WATCH: MBSS students march for climate action

Students conduct peaceful protest in conjunction with worldwide Fridays For Future movement

Inspired by teenage Swedish activist Greta Thunberg, hundreds of thousands of students around the world walked out of their schools to protest in the streets and call for action on the issue of climate change on Friday, Sept. 20.


In Cranbrook, Mount Baker students walked out on Thursday because Friday was a non-instructional day.

The Fridays for Future Walkout for Climate Change as it was called, was organized locally by students Emily Sartorel, Jaci Quentin, Sally Ruoss, Natelli Harpelle and Eliana Bromley.

READ MORE: Some Canadian schools, colleges move to accommodate climate strikes

“I feel really good about today,” Harpelle told the Townsman from out front of City Hall. Students walked out of school at 11 a.m. in the hundreds bearing signs and hollering chants like “climate change is not a lie, do not let our planet die,” first lapping the school twice before marching to City Hall, joined by MLA Tom Shypitka and Wayne Stetski, the incumbent MP for Kootenay-Columbia.

“There was a lot more people who showed up than I thought there would be,” Sartorel said.

“We were hoping for a big turnout, we weren’t necessarily sure that we would get it but a lot of the students came out to support us,” Harpelle added. “And having Mr. Shypitka and Mr. Stetski here with us — it really means a lot that we have such support from our community.”

Shypitka, a graduate of MBSS himself, addressed the gathering of students outside of City Hall, commending the students for exercising their rights of freedom of speech and peaceful protest.

“Climate change is real, there is no doubt about it,” Shypitka said. “We’re seeing extreme temperatures throughout the world, we’re seeing unrest in a lot of jurisdictions and we need to address human involvement in addressing climate change.”

Shypitka added that he hopes to see Canada become a global leader in the move to a greener future.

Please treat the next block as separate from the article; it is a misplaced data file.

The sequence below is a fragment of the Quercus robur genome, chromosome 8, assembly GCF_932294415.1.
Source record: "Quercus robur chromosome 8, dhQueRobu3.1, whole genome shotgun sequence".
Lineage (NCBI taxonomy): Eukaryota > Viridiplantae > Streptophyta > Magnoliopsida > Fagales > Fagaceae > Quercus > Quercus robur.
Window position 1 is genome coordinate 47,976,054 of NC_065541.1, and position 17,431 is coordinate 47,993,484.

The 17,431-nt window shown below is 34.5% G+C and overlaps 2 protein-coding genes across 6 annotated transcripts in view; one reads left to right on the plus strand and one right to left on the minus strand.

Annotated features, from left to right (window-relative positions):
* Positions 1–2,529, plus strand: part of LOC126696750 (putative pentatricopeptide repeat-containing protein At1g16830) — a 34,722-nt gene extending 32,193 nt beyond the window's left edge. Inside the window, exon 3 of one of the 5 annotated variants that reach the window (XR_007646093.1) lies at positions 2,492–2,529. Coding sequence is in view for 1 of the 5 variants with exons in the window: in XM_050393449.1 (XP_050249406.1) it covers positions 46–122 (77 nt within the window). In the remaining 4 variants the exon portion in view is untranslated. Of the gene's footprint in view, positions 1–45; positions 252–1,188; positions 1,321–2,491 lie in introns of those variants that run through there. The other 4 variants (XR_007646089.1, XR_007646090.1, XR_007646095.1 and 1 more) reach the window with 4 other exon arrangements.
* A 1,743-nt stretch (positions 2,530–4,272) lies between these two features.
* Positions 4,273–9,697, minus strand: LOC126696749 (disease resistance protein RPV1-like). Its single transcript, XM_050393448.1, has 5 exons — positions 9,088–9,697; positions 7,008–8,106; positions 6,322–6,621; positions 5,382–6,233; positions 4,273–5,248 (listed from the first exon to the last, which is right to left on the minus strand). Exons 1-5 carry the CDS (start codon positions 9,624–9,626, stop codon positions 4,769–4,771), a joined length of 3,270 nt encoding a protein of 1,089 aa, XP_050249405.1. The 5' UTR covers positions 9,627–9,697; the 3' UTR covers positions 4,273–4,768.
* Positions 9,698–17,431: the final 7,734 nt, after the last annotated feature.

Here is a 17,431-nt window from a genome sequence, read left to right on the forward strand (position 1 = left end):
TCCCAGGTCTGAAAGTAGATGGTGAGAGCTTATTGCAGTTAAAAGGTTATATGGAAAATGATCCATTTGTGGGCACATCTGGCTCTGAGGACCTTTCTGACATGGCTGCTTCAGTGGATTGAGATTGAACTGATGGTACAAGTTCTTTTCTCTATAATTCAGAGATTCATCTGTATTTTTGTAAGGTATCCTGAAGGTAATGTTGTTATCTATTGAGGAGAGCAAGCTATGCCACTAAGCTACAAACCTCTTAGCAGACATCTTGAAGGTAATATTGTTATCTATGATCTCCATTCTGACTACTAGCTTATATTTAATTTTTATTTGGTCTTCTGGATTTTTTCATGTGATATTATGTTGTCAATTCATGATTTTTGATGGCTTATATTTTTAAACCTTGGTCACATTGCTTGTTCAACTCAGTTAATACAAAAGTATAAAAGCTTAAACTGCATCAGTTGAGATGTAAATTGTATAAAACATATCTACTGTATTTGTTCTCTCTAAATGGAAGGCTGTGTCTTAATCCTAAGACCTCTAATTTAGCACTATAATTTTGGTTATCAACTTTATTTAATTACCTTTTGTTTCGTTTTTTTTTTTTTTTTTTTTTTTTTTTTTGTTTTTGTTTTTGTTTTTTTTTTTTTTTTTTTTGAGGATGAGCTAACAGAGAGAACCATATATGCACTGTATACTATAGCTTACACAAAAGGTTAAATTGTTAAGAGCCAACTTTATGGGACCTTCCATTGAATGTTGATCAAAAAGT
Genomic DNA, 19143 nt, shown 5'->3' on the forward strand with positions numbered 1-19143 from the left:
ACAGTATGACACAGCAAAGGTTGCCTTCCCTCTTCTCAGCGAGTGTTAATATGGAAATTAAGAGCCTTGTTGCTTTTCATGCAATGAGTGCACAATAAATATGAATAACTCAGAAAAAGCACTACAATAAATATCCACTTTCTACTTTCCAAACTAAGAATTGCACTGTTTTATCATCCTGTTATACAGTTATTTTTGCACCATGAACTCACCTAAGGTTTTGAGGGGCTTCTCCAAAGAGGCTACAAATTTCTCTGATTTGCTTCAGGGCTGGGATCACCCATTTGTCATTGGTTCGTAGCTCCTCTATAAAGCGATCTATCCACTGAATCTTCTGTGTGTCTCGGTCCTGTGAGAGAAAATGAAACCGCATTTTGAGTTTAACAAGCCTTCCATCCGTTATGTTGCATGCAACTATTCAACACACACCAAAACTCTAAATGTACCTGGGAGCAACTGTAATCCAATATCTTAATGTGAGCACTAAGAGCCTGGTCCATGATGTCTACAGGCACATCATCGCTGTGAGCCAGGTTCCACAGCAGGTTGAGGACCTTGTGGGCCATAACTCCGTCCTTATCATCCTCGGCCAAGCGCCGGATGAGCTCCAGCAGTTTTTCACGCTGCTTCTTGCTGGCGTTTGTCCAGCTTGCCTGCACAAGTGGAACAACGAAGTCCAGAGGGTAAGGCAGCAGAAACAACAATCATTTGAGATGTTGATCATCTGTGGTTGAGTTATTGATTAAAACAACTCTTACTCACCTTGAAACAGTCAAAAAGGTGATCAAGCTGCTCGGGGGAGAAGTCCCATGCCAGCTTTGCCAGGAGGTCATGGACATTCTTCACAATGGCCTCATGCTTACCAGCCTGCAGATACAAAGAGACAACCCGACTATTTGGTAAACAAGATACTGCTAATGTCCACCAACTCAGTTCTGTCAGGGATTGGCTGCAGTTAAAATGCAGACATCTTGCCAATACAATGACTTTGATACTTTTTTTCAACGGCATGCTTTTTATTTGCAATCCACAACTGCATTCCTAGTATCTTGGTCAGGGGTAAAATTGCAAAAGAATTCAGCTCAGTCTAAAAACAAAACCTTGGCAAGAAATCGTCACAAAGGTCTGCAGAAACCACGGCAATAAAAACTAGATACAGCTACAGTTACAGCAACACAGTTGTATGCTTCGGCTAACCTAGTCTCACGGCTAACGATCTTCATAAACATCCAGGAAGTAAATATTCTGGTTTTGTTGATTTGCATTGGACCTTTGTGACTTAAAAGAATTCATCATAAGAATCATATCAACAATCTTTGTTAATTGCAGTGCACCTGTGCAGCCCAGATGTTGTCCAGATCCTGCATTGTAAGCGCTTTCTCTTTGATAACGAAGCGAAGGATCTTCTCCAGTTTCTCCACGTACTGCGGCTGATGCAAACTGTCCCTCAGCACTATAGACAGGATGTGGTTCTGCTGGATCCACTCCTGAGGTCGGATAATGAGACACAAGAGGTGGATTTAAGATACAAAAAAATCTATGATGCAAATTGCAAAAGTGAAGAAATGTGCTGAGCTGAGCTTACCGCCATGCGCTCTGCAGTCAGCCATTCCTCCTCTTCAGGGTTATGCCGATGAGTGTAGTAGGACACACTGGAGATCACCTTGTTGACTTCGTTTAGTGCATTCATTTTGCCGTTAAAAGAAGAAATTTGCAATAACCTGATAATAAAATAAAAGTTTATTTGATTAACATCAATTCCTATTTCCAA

“I believe Canada has that role and that obligation to be that global leader, so I support the protest. I support the realization of climate change and I support Canada being a leader in reducing fossil fuels in the future and doing it responsibly.”

Stetski, who was in Golden the following day for the walkouts there, said he was proud of the Baker students for their leadership and passion around climate action.

Stetski referenced a meeting he had in Ottawa with the Canadian Labour Congress recently, who showed him their Green Plan.

“They truly believe that if we move to a green energy future there will be millions of new jobs,” Stetski said. “Where do those jobs come from? They come from retrofitting every home and every office building in Canada to be more energy efficient. They come from moving to geothermal energy, to wind energy, to solar energy. They come from moving to electric vehicles and producing those in Canada.”

The leaders of the protest were met by a City Hall representative, who sat down with them and talked about what the city is doing on a local level, and how young people can themselves be proactive in addressing climate change, rather than being driven to inaction by fear and doubt.

“It’s fantastic to have them come by, for them to show the initiative,” said Kevin Marshall, energy manager for the City of Cranbrook. “They picked up the phone and called me and asked if they could meet with me and speak; very, very inspiring to see.”

Marshall even gave the students a project to take on themselves, replacing streetlights in a neighbourhood with more energy efficient bulbs as a pilot project.

“They came over concerned, but we had the chance to sit down and show them everything that we’re really working on and the City gave them this unique opportunity to contribute to some projects,” he said. “So we’re going to have these students on some sustainability and energy projects, and give them the opportunity to find that fulfillment by contributing.”

Sartorel and Harpelle said they were both pleased that the city sat down with them to inform them of the things happening around Cranbrook and giving them some action they can take themselves. They added that they feel their perspective has changed for the positive.

“Our main goal with this today was to get the message out there,” Harpelle said, “show that our youth in Cranbrook wants to see what’s happening and that we are trying to raise awareness around our youth and our community and now we’re seeing that, we’re seeing that there are things happening.”

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